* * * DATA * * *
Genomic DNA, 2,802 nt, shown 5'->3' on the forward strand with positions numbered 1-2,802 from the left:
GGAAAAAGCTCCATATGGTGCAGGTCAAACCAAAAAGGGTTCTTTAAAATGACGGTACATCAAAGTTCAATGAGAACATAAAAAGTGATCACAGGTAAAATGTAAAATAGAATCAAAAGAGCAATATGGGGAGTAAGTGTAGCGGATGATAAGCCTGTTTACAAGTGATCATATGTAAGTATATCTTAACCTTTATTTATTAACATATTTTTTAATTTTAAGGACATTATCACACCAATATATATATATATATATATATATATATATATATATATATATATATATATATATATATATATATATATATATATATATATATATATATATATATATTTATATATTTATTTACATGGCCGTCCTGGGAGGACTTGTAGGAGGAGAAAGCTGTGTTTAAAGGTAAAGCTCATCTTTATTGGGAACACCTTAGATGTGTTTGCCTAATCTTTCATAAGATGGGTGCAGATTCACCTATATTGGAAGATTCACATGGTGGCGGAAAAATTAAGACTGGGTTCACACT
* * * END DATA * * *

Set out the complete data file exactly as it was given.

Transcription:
Genomic DNA, 2,802 nt, shown 5'->3' on the forward strand with positions numbered 1-2,802 from the left:
GGAAAAAGCTCCATATGGTGCAGGTCAAACCAAAAAGGGTTCTTTAAAATGACGGTACATCAAAGTTCAATGAGAACATAAAAAGTGATCACAGGTAAAATGTAAAATAGAATCAAAAGAGCAATATGGGGAGTAAGTGTAGCGGATGATAAGCCTGTTTACAAGTGATCATATGTAAGTATATCTTAACCTTTATTTATTAACATATTTTTTAATTTTAAGGACATTATCACACCAATATATATATATATATATATATATATATATATATATATATATATATATATATATATATATATATATATATATATATATATATATATATATATATATTTATATATTTATTTACATGGCCGTCCTGGGAGGACTTGTAGGAGGAGAAAGCTGTGTTTAAAGGTAAAGCTCATCTTTATTGGGAACACCTTAGATGTGTTTGCCTAATCTTTCATAAGATGGGTGCAGATTCACCTATATTGGAAGATTCACATGGTGGCGGAAAAATTAAGACTGGGTTCACACT